Archive for ‘Teaching’

February 19, 2015

5 ways to get thousands of Twitter followers


George W. Bush didn’t say this, I did. This is a visual representation of how I felt after responding to one of my students when asked about the number of Twitter followers I had.

This past week in my Social Media Management class at Algonquin College, one of my PR students, @MunnaAden, asked a question I had not really thought about before. She queried, “How did you get so many followers?”. A great question, but I didn’t have an answer readily at hand, so I came up with the classic “well, uh, I’ve been tweeting for a long time (since 2008), and I followed everybody back for a while (which is a bad idea).” After reflecting on that class session, I felt that I really should have had a better answer. Although there’s no sure-fire way to guarantee twitter followers, here are a few things that I have done over the years that I think played a role in the amount of Twitter followers I have.

1. Pick a niche and stick to it

The content I share focuses on only a few topics: Social media, communications, marketing, and education. Of course, these topics are complemented with some personal posts, or comments on the sports teams I root for, but for the vast majority of the time, you will be getting social media, communications, marketing, and education-themed tweets from @David_Hall. Try and think of your tweets as a service that you are providing to your readers, not an online platform for sharing every thought you have. The service you provide, just like any consumer service, should be focused, consistent, and predictable (to some degree).

The longer you tweet about a certain suite of topics, the more followers you will get. I feel that the sheer length of time I have been tweeting about my topics has had a positive effect on followership. It’s a lot easier to get eyes on content shared from a mature account than to get eyes on a new twitter profile that only has a few dozen, or hundred, tweets.

2. Follow relevant people in your industry

When I started tweeting, I was eager to see what other communicators were saying. Remember, this was back in 2008, so I was, like most people at the time, just trying to figure out exactly what the power of Twitter was. For each new marketing/PR/social media professional I followed, I gained access to their content, which was often great for retweeting. This retweeting helped me because it notified the original tweet sender that I was listening to, and endorsed, what they tweeted by sharing it with my followers. Telling people you like their content is a good way to make friends, and it can often result in a follow from the retweeted account. Retweeting great content from other accounts also helped my own Twitter presence because it gave me more great content on my account. It’s a self-reinforcing circle.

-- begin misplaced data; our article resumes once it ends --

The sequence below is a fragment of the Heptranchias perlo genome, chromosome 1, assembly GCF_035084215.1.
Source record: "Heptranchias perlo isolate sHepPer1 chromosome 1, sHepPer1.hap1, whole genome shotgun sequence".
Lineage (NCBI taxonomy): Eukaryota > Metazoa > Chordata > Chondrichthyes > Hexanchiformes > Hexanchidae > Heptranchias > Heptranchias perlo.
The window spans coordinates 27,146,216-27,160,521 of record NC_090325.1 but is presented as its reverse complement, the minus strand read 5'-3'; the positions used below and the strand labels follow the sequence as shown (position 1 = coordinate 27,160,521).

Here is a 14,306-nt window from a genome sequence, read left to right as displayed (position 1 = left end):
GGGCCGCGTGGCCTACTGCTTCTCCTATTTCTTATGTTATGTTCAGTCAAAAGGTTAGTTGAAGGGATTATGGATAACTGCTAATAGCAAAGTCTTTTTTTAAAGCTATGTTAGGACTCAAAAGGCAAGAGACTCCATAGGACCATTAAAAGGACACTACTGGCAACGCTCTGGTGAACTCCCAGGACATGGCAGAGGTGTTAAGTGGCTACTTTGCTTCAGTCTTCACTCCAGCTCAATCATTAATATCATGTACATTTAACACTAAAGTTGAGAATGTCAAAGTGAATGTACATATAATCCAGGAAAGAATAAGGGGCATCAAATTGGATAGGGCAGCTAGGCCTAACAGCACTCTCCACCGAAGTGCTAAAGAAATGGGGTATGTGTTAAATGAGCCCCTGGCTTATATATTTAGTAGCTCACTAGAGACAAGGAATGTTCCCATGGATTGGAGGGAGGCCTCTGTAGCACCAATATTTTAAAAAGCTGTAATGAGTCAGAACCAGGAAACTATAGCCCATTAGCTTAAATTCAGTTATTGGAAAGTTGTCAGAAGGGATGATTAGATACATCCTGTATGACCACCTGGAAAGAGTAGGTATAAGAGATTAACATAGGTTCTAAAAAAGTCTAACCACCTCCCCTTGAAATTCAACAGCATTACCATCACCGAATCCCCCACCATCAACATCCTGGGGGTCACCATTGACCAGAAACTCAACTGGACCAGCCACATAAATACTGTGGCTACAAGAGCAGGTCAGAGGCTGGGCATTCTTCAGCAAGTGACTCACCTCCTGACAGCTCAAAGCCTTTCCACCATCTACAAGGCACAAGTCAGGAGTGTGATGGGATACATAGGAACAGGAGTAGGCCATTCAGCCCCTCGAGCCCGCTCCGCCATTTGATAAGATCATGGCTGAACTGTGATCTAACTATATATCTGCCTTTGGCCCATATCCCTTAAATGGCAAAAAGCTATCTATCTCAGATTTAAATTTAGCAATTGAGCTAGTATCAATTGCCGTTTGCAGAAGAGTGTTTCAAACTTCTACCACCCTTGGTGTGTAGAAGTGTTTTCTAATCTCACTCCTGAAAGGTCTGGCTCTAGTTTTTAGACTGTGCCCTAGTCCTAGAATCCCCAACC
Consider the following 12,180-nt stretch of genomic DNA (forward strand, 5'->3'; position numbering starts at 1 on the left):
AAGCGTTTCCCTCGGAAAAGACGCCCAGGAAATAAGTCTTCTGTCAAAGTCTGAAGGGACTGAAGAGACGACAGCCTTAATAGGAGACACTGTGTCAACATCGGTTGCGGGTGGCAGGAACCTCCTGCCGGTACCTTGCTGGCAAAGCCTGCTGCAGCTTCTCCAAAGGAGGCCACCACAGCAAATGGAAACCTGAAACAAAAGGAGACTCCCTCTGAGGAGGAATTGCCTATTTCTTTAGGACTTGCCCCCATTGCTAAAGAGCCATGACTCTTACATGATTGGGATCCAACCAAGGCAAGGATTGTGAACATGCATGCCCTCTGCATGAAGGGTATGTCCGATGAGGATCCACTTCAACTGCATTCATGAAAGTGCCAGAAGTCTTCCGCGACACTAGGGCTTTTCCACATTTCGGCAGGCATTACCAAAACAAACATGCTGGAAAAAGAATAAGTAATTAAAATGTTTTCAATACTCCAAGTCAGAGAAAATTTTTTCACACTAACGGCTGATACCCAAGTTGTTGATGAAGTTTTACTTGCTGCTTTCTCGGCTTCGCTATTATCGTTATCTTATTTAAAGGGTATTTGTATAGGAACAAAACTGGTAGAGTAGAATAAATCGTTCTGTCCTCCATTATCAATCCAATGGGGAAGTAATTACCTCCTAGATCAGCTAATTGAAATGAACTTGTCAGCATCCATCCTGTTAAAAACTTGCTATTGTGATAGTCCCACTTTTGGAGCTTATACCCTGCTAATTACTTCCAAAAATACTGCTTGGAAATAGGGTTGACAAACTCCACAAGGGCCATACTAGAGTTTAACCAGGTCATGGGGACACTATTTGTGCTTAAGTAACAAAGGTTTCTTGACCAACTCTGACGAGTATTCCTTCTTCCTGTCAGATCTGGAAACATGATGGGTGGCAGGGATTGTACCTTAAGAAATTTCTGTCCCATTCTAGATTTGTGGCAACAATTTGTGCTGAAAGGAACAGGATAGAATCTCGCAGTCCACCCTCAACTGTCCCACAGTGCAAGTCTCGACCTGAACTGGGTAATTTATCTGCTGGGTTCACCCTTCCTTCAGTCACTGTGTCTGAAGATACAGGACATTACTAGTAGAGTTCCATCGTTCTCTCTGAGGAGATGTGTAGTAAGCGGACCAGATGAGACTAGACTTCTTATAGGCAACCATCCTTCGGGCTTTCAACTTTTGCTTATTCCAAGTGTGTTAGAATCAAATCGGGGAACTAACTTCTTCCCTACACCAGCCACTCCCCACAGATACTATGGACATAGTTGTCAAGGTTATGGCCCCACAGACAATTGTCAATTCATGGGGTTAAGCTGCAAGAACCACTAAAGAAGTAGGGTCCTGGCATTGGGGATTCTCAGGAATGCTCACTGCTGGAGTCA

3. Be careful when following back

This one is a bit contentious, and I do not recommend it. When I first started on Twitter, I thought it would be a courtesy to follow-back any account that followed me. I thought of it as a nice little digital-hug while saying “thanks for following”. This didn’t turn out so well for me. Over the years, I have now followed or followed-back several thousands of users. As a result, my home feed is virtually useless. I now have to manage my twitter feeds through lists and keyword searches in Hootsuite to make sure I see what I want to see. This, however, ruins some of the serendipitous content discovery that I love about Twitter.

I do, however, believe that all this following on my behalf made me a great target for those looking for follow-back, meaning that the main reason they followed me in the first place was in the hopes that I would follow them back. I can’t say for sure, but I would wager that some of my followers would fall into this category.